In an effort to encourage more New Yorkers to become organ donors, Gov. Andrew Cuomo has signed “Lauren’s Law.” The measure is named for Rockland County girl Lauren Shields, who received a heart transplant in 2009.
The Stony Point girl, now 12, was on a waiting list for a month and a half and became so sick waiting for the life-saving transplant that she had to be put on life support.
The new law, which will take effect in one year, will require anyone over the age of 18 getting a new driver’s license to answer whether they would like to join the state’s donor list. The question is currently optional.
“It simply asks the question when you get a driver’s license, when you go to the DMV, ‘would you like to be an organ donor? Yes or skip the question.’ Now, you’ll have to answer that question when you apply for your driver’s license. And we believe by just asking that question and letting people think about it, we’ll dramatically increase the number of people enrolled in the organ donor program,” State Senator David Carlucci, who sponsored the bill, told WCBS 880.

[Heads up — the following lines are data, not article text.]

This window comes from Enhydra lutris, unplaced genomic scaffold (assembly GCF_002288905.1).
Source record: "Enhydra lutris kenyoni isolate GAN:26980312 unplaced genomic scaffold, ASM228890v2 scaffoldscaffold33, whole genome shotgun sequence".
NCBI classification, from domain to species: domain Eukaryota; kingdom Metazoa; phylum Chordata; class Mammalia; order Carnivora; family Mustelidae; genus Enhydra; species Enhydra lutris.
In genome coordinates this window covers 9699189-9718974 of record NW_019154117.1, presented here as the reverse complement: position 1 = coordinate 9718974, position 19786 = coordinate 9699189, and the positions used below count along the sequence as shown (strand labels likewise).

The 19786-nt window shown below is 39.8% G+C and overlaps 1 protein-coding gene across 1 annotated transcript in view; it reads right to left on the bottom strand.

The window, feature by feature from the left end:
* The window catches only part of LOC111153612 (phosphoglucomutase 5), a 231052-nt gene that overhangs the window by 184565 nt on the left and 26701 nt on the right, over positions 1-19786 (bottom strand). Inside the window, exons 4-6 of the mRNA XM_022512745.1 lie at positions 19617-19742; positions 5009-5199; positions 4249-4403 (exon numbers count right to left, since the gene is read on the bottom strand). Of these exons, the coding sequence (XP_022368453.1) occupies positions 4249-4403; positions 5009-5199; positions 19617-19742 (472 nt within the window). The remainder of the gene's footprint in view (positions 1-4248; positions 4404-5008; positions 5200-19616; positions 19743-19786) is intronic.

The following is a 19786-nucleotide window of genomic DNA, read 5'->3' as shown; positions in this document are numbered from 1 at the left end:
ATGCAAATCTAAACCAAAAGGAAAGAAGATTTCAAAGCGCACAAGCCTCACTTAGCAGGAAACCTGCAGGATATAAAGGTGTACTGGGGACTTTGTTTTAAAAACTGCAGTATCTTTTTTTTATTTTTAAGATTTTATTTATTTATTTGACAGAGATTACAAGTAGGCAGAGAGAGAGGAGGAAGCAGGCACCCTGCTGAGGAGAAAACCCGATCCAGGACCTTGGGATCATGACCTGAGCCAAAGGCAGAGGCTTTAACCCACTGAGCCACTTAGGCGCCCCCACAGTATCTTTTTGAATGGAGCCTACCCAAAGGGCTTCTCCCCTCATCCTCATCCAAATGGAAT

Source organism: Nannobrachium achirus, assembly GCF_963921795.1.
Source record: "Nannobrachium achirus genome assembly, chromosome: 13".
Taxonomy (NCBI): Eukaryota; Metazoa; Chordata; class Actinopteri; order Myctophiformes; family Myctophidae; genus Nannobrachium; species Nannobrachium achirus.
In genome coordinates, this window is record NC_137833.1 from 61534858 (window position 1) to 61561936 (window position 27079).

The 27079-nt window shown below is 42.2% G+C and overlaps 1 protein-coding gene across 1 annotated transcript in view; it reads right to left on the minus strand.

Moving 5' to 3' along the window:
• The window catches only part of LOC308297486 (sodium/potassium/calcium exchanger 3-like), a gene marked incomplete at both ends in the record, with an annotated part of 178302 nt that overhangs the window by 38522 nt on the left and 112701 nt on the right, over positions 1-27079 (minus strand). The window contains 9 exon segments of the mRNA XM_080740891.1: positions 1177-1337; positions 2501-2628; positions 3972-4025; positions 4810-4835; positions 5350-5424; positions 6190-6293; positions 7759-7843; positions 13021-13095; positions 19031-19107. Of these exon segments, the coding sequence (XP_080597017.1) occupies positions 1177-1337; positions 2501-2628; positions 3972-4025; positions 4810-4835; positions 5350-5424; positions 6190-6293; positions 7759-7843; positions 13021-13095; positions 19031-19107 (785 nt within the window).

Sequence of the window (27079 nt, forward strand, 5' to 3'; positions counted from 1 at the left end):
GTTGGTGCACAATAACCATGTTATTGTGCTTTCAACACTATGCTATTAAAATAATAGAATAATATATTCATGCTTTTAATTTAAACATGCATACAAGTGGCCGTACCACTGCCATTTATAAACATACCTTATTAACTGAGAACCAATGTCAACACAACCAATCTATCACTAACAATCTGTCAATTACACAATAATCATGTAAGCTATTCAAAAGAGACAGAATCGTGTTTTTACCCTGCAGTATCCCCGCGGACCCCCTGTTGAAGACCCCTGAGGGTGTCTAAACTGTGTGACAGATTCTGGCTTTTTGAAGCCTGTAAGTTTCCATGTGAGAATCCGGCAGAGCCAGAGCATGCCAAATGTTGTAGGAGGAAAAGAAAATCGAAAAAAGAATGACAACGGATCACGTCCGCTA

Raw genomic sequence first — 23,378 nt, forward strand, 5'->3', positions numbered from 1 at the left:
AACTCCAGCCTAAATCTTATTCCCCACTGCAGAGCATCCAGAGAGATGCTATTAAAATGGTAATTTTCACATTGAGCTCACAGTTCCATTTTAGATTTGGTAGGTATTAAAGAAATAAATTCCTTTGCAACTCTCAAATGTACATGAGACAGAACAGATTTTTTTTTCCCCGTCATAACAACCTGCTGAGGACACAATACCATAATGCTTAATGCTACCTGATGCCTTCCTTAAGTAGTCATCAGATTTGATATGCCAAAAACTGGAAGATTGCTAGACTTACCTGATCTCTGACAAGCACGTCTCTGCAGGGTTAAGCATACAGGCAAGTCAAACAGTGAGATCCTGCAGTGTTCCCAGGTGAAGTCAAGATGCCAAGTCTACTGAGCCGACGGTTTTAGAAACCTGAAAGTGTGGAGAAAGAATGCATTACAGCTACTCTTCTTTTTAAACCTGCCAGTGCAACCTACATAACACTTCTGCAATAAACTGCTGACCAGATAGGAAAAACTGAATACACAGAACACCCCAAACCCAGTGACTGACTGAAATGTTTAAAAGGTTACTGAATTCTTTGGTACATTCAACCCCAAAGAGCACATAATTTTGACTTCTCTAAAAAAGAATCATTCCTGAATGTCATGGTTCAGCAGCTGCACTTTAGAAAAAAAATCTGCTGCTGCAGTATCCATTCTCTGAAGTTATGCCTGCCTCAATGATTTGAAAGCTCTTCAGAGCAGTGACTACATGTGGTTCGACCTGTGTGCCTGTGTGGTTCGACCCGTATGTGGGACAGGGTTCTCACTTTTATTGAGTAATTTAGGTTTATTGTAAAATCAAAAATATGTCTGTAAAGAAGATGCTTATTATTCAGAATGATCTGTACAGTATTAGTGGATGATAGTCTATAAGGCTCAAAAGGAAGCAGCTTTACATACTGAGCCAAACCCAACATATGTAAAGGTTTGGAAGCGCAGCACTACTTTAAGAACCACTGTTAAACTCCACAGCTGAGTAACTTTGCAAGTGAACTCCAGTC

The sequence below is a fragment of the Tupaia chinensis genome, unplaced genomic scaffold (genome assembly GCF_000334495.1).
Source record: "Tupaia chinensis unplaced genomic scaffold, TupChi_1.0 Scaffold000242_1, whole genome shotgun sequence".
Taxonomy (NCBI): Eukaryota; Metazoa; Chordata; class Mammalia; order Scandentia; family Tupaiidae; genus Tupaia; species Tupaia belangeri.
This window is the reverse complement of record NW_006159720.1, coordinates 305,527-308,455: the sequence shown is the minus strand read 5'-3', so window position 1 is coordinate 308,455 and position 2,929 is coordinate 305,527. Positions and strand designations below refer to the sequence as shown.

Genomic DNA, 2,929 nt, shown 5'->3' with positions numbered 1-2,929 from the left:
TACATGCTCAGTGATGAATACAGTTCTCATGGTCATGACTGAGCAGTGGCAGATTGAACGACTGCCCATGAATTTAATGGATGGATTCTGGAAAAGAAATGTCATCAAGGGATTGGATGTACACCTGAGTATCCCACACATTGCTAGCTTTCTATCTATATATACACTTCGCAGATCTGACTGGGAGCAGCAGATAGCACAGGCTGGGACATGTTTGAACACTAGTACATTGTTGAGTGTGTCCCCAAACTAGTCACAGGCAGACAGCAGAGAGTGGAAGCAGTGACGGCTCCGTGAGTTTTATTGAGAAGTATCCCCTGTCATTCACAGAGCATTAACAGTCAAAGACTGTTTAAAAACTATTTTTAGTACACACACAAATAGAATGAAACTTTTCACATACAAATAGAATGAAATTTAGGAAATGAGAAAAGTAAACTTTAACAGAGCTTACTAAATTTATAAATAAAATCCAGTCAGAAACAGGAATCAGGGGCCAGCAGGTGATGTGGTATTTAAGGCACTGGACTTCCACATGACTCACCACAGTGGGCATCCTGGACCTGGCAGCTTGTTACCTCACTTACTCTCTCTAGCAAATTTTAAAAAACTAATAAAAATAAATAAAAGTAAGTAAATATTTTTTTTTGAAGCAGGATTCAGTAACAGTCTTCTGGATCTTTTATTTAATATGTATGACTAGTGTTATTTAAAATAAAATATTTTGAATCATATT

Shields suffered a stroke after her transplant and had to relearn how to walk because she became so ill. She said the goal is to add more donors to the list to prevent anyone else from dealing with what she went through.
“I’ve been trying to spread the word on organ donation in hopes of inspiring people to be organ donors. I waited a long time waiting for my transplant and I just don’t want anyone else to have to wait as long as I did. I’m hoping that this law is going to make people sign up to be organ donors,” Shields told WCBS 880.
New York State currently ranks 47th nationally in state organ donation, something Carlucci said he hopes Lauren’s Law will change.
“Right now, over 10,000 people right here in New York are waiting for a life-saving organ transplant and unfortunately in New York, we lag behind almost every other state when it comes to eligible people enrolled in the organ donor program. In fact, we have about 19 percent of eligible people enrolled, compared to the national average of about 43 percent,” Carlucci told WCBS 880.
The new law adds the following language to DMV applications for driver licenses and non-driver identification cards: “You must fill out the following section: Would you like to be added to the Donate Life Registry? Check box for ‘yes’ or ‘skip this question.’”